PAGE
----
Friday, December 1, 2023


FIREDISC, a “wok on legs,” makes cooking fun for the whole family

By Tony Barthel
Like every other child on the block, I love new toys, so when FIREDISC® Cookers reached out and asked if I was interested in trying one of their cookers, I figured I’d give it a try. 

Just to let you know, I owned and ran a bed & breakfast for seven years and got to prepare breakfasts for nine guest rooms worth of hungry guests every single day. I love to cook and I particularly love to cook outdoors. When fires threatened our community I had the privilege of being able to prepare meals for survivors at a local church. Not to brag at all, I just wanted to set the groundwork for the cooking love and, in particular, for cooking for lots of folks. 

What is a FIREDISC?

Essentially you could think of the FIREDISC® as a huge wok that sits on legs. There are two leg heights sold: a 24” model and the 36” model that we got. The disc itself sits by gravity on the four legs and those legs are built of two different pieces that slot together. While it may not sound particularly stable, everything from this company is very high-grade and heavy. 

Lots of camping gear is particularly lightweight and flimsy, but that’s not the case here. Every piece of this is solid and durable. Coming out of the box there is nothing to screw together – it’s ready to go. Just put the two-leg halves into each other and then place the cooker on top. Done. 

The FIREDISC is fueled by a 1-pound propane bottle, but the company also sells a hose with a gauge on it so you can use just about any portable propane bottle. There’s a burner in the middle that heats the carbon steel disc so you get a hot center and cooler outer rings. 

The whole idea came from a plow disc

The idea came from a plow disc on coals which founding brothers Hunter and Griff Jaggard would see when they were going to school and attending after-hours cookouts. Someone would bring a plow disc and drop it on the coals and use it for cooking. 

While the idea was intriguing, for sure, it didn’t play out well in the real world. It was difficult to control, the heat was uneven and there were other problems. But it was durable and simple and that was the plus.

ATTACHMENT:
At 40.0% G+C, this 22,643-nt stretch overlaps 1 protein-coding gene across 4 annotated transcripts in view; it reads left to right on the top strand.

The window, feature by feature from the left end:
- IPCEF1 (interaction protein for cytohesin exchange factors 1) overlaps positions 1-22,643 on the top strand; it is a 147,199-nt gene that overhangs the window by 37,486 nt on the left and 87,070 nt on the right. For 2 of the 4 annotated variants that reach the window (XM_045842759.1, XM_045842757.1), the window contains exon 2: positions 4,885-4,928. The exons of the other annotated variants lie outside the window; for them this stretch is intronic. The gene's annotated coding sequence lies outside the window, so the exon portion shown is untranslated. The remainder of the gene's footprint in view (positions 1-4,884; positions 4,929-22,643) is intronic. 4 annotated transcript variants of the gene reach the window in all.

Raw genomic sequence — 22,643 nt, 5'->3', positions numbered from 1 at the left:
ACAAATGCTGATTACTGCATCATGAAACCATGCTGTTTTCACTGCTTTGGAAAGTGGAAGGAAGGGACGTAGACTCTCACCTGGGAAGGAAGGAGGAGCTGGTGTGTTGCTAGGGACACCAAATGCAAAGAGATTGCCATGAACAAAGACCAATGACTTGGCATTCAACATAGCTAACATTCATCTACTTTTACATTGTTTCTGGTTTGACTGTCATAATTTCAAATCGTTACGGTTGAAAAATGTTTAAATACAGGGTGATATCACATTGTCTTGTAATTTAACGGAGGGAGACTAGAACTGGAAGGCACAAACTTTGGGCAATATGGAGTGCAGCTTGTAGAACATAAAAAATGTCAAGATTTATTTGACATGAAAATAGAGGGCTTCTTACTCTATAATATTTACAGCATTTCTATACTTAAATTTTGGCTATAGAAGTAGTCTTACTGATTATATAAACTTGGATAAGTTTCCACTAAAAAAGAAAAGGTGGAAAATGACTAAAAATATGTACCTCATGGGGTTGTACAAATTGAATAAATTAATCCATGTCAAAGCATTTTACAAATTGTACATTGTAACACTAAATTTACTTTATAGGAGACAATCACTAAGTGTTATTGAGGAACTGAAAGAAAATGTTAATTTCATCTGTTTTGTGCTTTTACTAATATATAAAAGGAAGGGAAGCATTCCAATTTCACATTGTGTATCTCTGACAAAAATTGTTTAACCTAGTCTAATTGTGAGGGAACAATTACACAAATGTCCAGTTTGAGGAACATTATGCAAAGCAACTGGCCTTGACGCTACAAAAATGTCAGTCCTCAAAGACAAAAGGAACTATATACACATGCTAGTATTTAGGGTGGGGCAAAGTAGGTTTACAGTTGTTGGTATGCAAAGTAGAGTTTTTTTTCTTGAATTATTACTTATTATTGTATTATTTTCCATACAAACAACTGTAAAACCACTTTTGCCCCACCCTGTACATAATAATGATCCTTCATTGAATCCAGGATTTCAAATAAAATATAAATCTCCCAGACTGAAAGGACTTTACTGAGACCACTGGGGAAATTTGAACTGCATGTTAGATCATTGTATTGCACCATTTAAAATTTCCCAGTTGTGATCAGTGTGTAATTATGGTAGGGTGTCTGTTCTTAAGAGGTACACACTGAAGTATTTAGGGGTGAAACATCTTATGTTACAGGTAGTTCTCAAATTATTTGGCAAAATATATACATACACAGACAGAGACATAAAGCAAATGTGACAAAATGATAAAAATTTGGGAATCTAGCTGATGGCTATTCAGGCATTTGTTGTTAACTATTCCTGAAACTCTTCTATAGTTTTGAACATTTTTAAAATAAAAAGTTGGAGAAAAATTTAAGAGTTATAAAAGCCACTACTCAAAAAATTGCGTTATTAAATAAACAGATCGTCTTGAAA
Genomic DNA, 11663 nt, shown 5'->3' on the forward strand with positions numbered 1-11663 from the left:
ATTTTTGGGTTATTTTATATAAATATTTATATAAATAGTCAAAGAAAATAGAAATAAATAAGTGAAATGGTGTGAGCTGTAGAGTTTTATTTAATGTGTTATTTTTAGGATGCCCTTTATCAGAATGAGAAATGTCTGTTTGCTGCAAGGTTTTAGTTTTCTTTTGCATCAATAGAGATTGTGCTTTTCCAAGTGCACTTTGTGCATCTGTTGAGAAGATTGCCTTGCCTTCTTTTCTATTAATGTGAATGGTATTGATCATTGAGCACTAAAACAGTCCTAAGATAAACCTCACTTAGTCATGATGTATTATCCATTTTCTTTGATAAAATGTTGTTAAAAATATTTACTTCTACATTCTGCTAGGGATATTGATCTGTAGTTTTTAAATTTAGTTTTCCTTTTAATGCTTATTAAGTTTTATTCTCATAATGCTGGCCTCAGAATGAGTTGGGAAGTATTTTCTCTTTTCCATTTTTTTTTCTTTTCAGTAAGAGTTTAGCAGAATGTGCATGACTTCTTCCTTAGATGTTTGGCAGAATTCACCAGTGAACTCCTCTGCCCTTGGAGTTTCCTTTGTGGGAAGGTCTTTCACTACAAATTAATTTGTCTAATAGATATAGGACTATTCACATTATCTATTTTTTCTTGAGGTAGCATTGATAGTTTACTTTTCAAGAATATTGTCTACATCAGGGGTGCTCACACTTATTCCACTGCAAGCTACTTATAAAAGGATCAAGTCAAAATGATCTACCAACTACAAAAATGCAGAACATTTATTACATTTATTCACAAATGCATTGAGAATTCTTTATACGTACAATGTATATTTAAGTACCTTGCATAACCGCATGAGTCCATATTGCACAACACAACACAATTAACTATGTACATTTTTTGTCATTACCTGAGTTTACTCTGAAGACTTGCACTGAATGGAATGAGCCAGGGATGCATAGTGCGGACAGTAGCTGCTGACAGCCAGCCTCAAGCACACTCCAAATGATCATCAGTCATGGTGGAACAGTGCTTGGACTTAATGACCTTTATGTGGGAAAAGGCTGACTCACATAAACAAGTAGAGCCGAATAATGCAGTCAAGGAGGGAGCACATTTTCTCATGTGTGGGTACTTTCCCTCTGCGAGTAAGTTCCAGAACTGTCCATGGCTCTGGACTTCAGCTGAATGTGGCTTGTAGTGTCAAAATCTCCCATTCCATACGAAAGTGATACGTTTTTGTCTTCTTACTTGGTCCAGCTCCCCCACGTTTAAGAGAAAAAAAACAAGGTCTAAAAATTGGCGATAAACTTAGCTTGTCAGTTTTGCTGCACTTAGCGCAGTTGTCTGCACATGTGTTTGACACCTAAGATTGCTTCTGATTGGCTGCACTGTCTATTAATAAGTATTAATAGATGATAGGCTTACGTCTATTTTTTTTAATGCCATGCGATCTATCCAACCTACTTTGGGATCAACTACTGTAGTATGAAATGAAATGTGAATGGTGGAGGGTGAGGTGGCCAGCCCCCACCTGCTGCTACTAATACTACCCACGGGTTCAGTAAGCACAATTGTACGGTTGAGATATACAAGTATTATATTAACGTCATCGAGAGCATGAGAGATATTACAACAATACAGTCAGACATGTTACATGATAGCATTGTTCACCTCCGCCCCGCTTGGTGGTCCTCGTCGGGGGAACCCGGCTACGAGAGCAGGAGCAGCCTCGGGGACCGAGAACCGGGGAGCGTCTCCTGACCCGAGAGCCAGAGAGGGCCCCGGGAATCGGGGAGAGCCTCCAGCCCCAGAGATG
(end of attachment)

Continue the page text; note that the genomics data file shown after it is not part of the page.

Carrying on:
As such, the brothers worked with several ideas before coming out with the FIREDISC. One of their goals was to create an heirloom-quality product that doesn’t end up in landfills after a few seasons. 

“People are willing to invest in products that will work that you’re not going to throw in the trash,” said Griff Jaggard in a podcast interview. 

The disc itself is made of high-carbon steel and the legs and other parts are a heavy-grade metal. Every edge is protected by a rubber bumper and the handles on the disc are coated with silicone. The disc itself is 24” – so it’s a large surface.

Using the FIREDISC

I fired mine up and since the instructions indicate that you can season this with bacon lard, I just went whole hog and seasoned it with bacon. Two pounds of bacon. I displace a lot of water in the pool. 

What I quickly learned is the center is plenty hot and cooks rather quickly, even on a lower setting. There is a regulator so you can adjust the flame according to demand. But even on medium, you’re not waiting long for that bacon to start bringing in other campers. In fact, I was camping with a large group and was offering bacon samples to everyone. 

I’d cook it in the middle and then move it up the sides which finished it nicely to a crispy but not overdone state. Tonight, I cooked pork chops on the center of it and had vegetables that I was cooking up the sides.